Sitting through an hour-long PowerPoint slideshow is enough to put anyone to sleep. But research shows that simply sitting in a confined space with a number of people exhaling carbon dioxide not only makes you sleepy, but negatively affects decision-making skills as well. Normal levels of carbon dioxide concentrations outdoors are 380 parts per million and not usually higher than 1,000 parts per million indoors. Levels can reach as high as 3,000 parts per million or more inside enclosed rooms. In the study, students exposed to 1,000 parts per million carbon dioxide concentration decreased their performance in six of nine elements of a decision-making skills test. Those in the 2,500 parts per million test scored even worse.

Coughing and sneezing coworkers can be carriers of cold and flu germs. “If you are required to sit close to several other people or work in a large room with a number of people for many hours every day, this puts you at a higher risk for catching airborne germs from someone sneezing or coughing,” says internist Arthur.

“Work can be the perfect environment for spreading or catching germs.” No matter how well you wipe it down, your desk is likely to carry germs, she adds. Shared door handles and sink faucets can also be rife with cold and flu bugs.

Staring at a computer monitor for hours can cause eye strain and more, says Sandy T. Feldman, MD, ophthalmologist and founder of ClearView Eye & Laser Medical Center, San Diego, Calif. “Vision issues occur in over 70 percent of individuals who work on a computer for three or more hours a day.” Most notably, blink rate slows down when you’re in front of a computer screen. This leads to a feeling of dry eyes but may also lead to tearing and a burning sensation, says Feldman. “Dry eyes are extremely common and problematic and can cause blurred vision. Even people who wear glasses are prone to develop issues.”

It’s hard enough to stay on target with healthy eating habits on your own, but it’s much tougher when you’re the office party pooper who won’t celebrate with a slice of birthday cake. Or have a doughnut with the rest of the gang. And so on. “You’re constantly tempted by goodies brought in from coworkers, says Kari Ikemoto, RD with HealthCare Partners, Los Angeles, Calif. “Plus, the daily trip out to lunch can really add up. Meals from restaurants tend to be higher in fat and sodium with portion sizes that are often double what we’re supposed to eat.” Vending machine treats such as chips, cookies and soda also add up to excess calories and pounds around your waist over time as well.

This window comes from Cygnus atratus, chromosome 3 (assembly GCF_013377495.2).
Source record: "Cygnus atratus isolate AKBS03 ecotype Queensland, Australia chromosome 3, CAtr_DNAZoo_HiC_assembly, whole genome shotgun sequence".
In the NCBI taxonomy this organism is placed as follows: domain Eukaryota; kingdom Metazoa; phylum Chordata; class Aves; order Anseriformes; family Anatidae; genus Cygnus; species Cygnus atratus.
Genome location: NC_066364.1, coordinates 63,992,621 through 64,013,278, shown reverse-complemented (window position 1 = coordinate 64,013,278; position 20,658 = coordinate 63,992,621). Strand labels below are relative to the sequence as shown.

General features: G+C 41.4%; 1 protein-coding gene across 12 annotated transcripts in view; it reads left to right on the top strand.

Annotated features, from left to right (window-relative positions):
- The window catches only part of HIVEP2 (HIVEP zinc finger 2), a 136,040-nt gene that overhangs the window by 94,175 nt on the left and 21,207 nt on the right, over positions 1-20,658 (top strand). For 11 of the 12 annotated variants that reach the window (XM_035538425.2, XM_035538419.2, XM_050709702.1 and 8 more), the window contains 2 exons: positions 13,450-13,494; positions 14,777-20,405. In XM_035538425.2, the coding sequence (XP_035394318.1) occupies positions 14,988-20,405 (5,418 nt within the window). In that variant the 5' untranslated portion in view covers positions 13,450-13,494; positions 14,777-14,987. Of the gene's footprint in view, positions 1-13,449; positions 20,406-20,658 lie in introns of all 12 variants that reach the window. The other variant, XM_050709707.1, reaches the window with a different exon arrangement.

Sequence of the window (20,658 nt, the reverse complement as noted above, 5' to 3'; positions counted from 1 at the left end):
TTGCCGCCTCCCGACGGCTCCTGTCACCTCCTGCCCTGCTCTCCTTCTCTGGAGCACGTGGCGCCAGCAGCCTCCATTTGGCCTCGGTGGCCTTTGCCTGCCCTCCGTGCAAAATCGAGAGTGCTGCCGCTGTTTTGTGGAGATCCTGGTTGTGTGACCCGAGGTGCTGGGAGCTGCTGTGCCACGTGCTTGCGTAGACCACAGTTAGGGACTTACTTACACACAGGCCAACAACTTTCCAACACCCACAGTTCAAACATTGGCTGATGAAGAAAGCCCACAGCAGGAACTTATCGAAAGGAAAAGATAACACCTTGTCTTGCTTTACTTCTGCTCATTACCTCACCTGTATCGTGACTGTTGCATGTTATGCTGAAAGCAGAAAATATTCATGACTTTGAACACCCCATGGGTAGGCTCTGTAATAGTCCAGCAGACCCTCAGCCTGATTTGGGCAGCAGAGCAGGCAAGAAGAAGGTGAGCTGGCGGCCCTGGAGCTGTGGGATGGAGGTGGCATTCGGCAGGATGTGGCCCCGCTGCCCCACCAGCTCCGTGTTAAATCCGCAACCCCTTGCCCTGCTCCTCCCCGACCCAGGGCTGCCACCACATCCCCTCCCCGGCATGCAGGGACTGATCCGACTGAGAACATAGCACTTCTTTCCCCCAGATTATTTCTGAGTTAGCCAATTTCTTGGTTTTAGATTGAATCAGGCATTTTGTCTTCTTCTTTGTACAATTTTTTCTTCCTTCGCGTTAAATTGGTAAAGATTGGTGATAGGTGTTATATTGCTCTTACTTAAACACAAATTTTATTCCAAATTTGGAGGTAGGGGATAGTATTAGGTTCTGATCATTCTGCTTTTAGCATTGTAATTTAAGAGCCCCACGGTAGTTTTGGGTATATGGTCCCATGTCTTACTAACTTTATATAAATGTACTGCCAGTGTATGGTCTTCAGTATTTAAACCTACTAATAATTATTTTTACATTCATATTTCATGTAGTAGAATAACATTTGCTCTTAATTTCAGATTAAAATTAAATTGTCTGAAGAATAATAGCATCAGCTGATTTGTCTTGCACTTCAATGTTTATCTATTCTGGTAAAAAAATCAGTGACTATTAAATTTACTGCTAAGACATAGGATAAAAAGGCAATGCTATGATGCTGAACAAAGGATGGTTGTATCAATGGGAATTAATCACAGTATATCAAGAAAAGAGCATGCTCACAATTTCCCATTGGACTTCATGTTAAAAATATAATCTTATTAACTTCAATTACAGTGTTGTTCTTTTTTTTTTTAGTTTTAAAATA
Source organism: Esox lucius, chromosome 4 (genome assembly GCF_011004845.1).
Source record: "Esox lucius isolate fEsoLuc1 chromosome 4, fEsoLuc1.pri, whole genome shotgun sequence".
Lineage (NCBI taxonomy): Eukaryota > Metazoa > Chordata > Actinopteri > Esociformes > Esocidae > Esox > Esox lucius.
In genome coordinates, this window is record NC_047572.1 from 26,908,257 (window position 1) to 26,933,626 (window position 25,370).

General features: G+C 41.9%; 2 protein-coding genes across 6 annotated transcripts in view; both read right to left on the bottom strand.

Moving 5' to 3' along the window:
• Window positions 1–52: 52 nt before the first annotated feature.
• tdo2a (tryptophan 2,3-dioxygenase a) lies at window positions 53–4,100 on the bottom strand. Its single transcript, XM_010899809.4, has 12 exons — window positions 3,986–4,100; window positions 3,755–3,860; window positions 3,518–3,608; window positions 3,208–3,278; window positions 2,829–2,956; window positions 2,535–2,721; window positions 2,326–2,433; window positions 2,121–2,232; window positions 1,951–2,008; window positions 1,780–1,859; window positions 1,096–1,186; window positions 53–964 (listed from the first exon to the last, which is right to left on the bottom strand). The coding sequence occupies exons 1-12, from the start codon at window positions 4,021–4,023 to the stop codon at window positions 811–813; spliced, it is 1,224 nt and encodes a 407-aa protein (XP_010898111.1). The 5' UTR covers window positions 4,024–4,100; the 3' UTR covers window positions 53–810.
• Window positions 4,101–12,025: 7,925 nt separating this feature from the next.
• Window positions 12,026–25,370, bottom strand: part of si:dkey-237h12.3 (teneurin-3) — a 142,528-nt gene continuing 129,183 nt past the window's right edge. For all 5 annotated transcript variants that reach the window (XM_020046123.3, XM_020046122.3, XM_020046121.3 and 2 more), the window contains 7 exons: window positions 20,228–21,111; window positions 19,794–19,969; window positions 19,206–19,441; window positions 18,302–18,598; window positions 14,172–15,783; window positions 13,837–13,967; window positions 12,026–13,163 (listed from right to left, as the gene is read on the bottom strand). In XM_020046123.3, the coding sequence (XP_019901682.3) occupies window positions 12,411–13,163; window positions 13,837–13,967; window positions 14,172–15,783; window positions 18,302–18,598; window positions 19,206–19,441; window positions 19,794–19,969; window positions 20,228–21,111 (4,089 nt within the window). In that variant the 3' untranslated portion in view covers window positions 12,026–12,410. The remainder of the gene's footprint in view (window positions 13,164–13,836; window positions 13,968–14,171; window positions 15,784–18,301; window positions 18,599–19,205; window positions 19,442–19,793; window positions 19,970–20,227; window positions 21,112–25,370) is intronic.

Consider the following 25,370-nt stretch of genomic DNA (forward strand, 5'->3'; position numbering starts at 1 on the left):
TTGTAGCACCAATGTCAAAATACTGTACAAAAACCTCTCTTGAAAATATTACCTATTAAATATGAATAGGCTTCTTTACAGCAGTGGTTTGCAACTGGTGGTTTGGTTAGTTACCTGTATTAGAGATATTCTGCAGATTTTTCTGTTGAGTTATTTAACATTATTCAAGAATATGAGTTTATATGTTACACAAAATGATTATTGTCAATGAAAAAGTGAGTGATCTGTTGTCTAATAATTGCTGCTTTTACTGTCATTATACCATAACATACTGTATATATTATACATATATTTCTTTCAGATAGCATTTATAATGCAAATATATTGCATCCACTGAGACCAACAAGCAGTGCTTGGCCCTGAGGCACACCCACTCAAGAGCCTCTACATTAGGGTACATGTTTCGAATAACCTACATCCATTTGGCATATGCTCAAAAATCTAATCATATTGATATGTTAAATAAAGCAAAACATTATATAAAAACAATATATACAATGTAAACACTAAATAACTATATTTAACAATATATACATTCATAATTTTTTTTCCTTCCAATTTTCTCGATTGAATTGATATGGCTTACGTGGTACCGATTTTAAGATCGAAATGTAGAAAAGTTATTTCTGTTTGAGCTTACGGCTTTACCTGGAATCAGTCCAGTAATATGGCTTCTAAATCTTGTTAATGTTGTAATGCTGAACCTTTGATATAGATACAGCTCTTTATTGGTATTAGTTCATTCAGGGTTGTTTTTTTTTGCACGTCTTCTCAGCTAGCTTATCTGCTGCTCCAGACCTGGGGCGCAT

Underhanded coworkers and other people who make life difficult for you to get the job done can have a significant adverse impact on your mental and physical health, says Elizabeth Lombardo, PhD, psychologist and author of Better than Perfect: 7 Strategies to Crush Your Inner Critic and Create a Life You Love. “One study showed that over 75 percent of those who had been bullied experienced anxiety and over half suffered difficulty concentrating. They also experienced sleep problems, hypervigilance and stress headaches.” In some cases, workplace bullying can lead to depression and even thoughts of suicide. “Even after the bullying stops, these symptoms can continue, which negatively impacts your work and personal life,” says Lombardo.

Heart Disease: Major Risk Factor for Many Rheumatology Patients


Dr. Guy Mayeda was interviewed by The Rheumatologist and quoted in their published article. An excerpt of the article by Vanessa Caceres is below. You may read the entire article here.

Rheumatic diseases, such as rheuma­toid arthritis (RA), systemic lupus erythematosus (SLE) and vasculitis, can affect the body in many ways, but perhaps the most serious is the increased risk of heart disease for many patients.

As the risk of atherosclerosis in autoimmune disease patients gains increased attention, rheumatologists and cardiologists are collaborating more often to refer patients to each other.

The ultimate goal is to decrease inflammation to control rheumatic disease and lower the risk for heart disease, says cardiologist Donna Denier, MD, Franklin Square, N.Y. “When you see a reduction in inflammation, you see a reduction in cardiac mortality as well,” she says.

Patients with RA or related diseases may not even know they are at greater risk for cardiovascular disease, but the risk is almost equal to the increased risk that diabetic patients have, Dr. Denier says. Additionally, cardiovascular signs may appear at an earlier age in these patients than in a normal patient population.